Mark Seymour enjoys getting out on the road playing gigs in faraway places that tweak the songwriter’s sense for a good story
One way or another, Mark Seymour has been on the move for most of his life. As a youngster, his family followed his father’s work. Hunters And Collectors, a band that started out as arty inner-city funksters, grew to rule the suburban pub rock barns by constant touring. It was something to behold Seymour – a ball of fire with a Telecaster and a blue singlet – work the room into a state of high excitement. That was Hunters – subversive, abrasive and somehow popular, too.
Thirty years on, he’s still got his eyes open for a song, whether it’s at a suburban train station or talking to some of the same blokes who used to pack Hunters And Collectors shows, now members of the nation of fly-in fly-out workers.
Seymour likes it out there in the real world. Life in a big band, as much as he enjoyed it, sets you apart from it.
“People in the music industry are in a bubble; it’s a game that’s so inward-looking and self-referential – who’s in the charts, who sold this many records?,” he says.
“It’s important to be tuned into the world. I don’t have to make records; I could go on singing Holy Grail until I couldn’t walk any more, and someone would pay me for it. But it’s boring; where’s the growth in that?’’
Hunters And Collectors reunited for shows last year but Seymour is determined not to be stuck as a jukebox act. Small towns, mining towns, Seymour, with his band The Undertow, will play wherever there is work.
“I met a guy after a show in a fly-in fly-out mining camp. He was 62 and had been doing it for 17 years. He said, ‘I’m over it but I can’t stop, the money’s too good’.” That was the spark for FIFO on the new album, Mayday: “I get so lonely/Feels like my nerve is gonna break/ Two weeks in, two weeks out/ How much more can I take?’’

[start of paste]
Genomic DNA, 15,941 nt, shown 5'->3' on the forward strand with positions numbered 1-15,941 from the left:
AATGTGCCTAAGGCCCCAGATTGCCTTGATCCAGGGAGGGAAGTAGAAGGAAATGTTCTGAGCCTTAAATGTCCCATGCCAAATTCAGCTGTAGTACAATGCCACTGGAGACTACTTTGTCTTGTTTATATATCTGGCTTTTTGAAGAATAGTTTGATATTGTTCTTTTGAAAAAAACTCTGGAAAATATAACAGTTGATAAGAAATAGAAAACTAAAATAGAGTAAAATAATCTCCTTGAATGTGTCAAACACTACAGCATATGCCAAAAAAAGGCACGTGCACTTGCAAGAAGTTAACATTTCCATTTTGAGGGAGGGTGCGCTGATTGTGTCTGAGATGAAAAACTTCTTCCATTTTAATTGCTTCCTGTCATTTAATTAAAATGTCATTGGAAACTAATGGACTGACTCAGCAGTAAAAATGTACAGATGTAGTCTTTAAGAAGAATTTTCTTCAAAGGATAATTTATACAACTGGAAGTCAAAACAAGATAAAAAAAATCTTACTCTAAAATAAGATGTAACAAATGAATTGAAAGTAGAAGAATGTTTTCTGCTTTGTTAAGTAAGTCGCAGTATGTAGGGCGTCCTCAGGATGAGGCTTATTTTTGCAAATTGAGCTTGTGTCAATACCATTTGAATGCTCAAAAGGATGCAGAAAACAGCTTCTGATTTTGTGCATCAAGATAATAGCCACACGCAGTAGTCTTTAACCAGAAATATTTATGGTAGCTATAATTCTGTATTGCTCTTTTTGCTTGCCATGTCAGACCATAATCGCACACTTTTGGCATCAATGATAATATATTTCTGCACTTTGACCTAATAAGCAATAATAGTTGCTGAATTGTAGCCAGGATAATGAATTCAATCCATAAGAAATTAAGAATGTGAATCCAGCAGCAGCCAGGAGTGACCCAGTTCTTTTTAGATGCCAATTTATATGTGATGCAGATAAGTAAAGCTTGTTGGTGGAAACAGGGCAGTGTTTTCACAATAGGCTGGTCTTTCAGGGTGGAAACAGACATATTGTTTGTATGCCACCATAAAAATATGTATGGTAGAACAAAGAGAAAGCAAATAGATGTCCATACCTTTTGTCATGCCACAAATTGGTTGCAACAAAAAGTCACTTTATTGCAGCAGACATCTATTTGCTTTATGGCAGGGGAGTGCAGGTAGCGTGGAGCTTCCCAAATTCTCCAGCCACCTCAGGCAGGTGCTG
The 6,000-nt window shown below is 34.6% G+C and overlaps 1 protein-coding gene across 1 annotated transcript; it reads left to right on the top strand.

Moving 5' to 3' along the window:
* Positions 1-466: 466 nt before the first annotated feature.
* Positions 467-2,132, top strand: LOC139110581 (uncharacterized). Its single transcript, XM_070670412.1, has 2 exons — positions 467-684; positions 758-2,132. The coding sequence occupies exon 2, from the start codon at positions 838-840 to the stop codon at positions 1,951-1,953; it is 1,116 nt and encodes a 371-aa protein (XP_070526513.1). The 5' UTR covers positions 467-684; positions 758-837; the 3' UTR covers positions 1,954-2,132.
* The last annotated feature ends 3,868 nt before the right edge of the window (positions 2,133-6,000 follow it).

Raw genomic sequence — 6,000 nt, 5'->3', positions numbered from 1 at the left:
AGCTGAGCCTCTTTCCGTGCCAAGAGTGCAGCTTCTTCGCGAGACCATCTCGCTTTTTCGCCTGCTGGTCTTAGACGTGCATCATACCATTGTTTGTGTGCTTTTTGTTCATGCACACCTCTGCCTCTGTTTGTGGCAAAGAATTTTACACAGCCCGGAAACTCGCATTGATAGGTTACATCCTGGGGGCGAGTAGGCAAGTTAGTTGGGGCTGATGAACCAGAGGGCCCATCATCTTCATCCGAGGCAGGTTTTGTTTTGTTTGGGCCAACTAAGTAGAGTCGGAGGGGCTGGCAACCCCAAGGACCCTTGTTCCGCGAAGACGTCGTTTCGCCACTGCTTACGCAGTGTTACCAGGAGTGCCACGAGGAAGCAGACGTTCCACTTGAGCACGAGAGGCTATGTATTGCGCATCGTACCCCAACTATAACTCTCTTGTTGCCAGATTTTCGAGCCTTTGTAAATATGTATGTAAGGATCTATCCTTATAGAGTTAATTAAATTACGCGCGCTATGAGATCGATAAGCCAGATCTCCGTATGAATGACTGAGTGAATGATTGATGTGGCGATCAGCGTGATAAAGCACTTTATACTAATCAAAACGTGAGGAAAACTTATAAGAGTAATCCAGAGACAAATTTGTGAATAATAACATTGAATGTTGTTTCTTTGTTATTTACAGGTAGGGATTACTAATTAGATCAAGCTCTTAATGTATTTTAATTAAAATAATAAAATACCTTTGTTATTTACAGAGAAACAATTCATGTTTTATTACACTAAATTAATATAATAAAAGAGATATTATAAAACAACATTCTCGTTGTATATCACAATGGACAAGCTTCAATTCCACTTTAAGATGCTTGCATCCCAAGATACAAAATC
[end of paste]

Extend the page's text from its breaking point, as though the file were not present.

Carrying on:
After each show, Seymour goes out to the merch stand. It’s a two-way transaction. The punters have heard the songs and want to take them home; Seymour gets an insight into how people live, far from cameras and the media.
“It’s fascinating. You tour and see these township cultures that have been there for decades that you rarely see in the media. I’ve discovered the art of conversation with people I’m probably never going to meet again. You get their perspective of you and where they are in the world.
and address the issue of asylum seekers.
“People come here trying to find security and are vilified with expressions like ‘country shoppers’ and ‘throwing children overboard’,” says Seymour. “A proportion of Australians have come to believe that asylum seekers are a threat to national security, which is absurd.
“But they are living in these jungle camps indefinitely and we are responsible for it and we have to deal with it.’’
Then there’s Football Train. Seymour is from Melbourne. Of course he loves AFL and takes the train from his home on the Mornington Peninsula to watch matches with his daughters.
“My lyric writing has become a lot more about location and visual detail,” he says. “Frankston station is at the end of the line and you get the full cross-section of Melbourne there – all classes, every kind of person.”
Mark Seymour And The Undertow play the Lonestar Tavern tomorrow night.